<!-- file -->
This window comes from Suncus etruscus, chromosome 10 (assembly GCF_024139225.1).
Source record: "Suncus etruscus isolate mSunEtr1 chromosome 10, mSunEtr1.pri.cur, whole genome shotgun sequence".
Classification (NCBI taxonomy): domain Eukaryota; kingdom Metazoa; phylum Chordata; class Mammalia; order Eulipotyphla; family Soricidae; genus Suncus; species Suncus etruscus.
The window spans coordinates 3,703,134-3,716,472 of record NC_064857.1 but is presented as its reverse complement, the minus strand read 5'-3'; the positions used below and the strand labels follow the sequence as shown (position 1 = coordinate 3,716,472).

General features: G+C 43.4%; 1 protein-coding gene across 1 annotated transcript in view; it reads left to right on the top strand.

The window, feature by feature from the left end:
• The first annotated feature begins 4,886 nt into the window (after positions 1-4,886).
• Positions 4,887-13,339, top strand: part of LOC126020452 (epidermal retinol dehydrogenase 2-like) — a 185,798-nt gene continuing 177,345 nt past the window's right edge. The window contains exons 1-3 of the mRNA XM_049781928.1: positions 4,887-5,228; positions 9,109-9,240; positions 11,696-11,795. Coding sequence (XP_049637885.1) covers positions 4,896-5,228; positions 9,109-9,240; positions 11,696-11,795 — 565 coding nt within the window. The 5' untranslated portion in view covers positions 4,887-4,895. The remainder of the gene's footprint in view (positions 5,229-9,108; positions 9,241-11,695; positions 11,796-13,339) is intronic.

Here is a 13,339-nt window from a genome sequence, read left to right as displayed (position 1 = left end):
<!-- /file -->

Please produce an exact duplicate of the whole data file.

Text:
This window comes from Suncus etruscus, chromosome 10 (assembly GCF_024139225.1).
Source record: "Suncus etruscus isolate mSunEtr1 chromosome 10, mSunEtr1.pri.cur, whole genome shotgun sequence".
Classification (NCBI taxonomy): domain Eukaryota; kingdom Metazoa; phylum Chordata; class Mammalia; order Eulipotyphla; family Soricidae; genus Suncus; species Suncus etruscus.
The window spans coordinates 3,703,134-3,716,472 of record NC_064857.1 but is presented as its reverse complement, the minus strand read 5'-3'; the positions used below and the strand labels follow the sequence as shown (position 1 = coordinate 3,716,472).

General features: G+C 43.4%; 1 protein-coding gene across 1 annotated transcript in view; it reads left to right on the top strand.

The window, feature by feature from the left end:
• The first annotated feature begins 4,886 nt into the window (after positions 1-4,886).
• Positions 4,887-13,339, top strand: part of LOC126020452 (epidermal retinol dehydrogenase 2-like) — a 185,798-nt gene continuing 177,345 nt past the window's right edge. The window contains exons 1-3 of the mRNA XM_049781928.1: positions 4,887-5,228; positions 9,109-9,240; positions 11,696-11,795. Coding sequence (XP_049637885.1) covers positions 4,896-5,228; positions 9,109-9,240; positions 11,696-11,795 — 565 coding nt within the window. The 5' untranslated portion in view covers positions 4,887-4,895. The remainder of the gene's footprint in view (positions 5,229-9,108; positions 9,241-11,695; positions 11,796-13,339) is intronic.

Here is a 13,339-nt window from a genome sequence, read left to right as displayed (position 1 = left end):